Table of Contents

Managing Cultural Diversity in Asia

Managing Cultural Diversity in Asia

A Research Companion

Edited by Jawad Syed and Mustafa F. Özbilgin

This Companion provides an authoritative overview of how cultural diversity is managed in Asia. Although the Asian context appears at first sight to be irreconcilably divergent in terms of diversity management approaches, the contributing authors seek to explore thematic and geographical demarcations of the notions of cultural diversity and equality at work.

Chapter 17: Is Diversity Management Relevant for Turkey? Evaluation of Some Factors Leading to Diversity Management in the Context of Turkey

Olca Sürgevil

Subjects: asian studies, asian business, business and management, asia business, diversity and management, human resource management, international business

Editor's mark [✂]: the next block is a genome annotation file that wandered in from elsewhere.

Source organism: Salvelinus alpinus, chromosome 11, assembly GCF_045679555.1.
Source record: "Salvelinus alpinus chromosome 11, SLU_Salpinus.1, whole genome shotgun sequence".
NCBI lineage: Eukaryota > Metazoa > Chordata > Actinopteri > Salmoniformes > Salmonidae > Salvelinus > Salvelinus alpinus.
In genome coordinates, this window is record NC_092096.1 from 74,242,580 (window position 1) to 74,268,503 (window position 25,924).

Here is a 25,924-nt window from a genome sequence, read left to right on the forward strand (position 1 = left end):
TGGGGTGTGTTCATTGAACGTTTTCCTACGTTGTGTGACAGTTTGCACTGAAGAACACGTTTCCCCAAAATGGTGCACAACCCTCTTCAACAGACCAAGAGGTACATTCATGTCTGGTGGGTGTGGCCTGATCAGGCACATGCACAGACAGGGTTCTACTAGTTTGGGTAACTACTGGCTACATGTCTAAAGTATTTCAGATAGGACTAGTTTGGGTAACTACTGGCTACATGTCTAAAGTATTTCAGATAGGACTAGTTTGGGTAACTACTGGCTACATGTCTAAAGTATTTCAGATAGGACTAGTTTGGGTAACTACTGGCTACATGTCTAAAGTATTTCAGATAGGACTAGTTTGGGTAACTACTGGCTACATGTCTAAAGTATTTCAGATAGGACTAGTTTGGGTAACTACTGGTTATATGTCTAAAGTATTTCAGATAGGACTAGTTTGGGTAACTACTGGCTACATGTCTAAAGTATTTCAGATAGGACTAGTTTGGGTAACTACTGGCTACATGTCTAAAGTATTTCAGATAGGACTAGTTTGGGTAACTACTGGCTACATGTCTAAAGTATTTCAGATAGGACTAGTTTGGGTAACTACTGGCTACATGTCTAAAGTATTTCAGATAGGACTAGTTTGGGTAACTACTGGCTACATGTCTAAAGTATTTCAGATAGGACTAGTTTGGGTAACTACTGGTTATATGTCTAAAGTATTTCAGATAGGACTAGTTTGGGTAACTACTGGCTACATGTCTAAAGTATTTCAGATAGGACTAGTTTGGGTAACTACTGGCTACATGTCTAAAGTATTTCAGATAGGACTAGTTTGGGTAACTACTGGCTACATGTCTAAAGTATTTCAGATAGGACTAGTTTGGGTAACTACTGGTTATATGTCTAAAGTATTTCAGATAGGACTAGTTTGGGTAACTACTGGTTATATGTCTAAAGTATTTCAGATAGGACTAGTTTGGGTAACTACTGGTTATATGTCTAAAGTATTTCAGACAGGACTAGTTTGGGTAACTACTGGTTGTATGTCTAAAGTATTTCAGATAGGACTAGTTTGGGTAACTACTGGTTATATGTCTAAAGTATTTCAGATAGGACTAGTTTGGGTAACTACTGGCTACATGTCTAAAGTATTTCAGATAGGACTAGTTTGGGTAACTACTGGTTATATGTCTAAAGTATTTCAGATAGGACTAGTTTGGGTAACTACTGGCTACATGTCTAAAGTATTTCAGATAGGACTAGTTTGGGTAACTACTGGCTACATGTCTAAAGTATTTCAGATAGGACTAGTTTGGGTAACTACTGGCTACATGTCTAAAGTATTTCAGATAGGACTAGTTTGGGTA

Olca Sürgevil Introduction Today, the changing workforce is one of the most significant challenges that many organizations face. According to Wentling (2000, p. 435), ‘Workforce diversity is a demographic phenomenon playing upon not only the US organizations but also multinational corporations and institutions in other countries around the world (Littlefield, 1995; Morosini, 1998). In addition, other business forces, such as global competition and the need to remain competitive, are driving diversity into organizations regardless of their geographical location’. Diversity describes the many unique internal and external qualities and characteristics that make a person similar to or different from others. Diversity means difference or variety, and diverse workforce refers to the workers with a variety of different characteristics such as gender, disability, culture, ethnicity, religion, experience, body size, sexual orientation, language, social class, skills and so on (Mujtaba, 2007, pp. 5, 13; Weir, ch. 18, this volume). Some scholars categorize these characteristics as surface- and deeplevel diversities (Harrison et al., 1998), readily detectable and less observable diversities (Milliken and Martins, 1996), and highly and less jobrelated diversities (Pelled, 1996; Pelled et al., 1999; Simons et al., 1999). Harrison and Klein (2007, p. 1200) state that the meaning of diversity is not very clear and use the term ‘to describe the distribution of differences among the members of a unit with respect to a common attribute, X, such as tenure, ethnicity, conscientiousness, task attitude, or pay’. Diversity management emerged as a management discourse and practice in the 1990s in the United...

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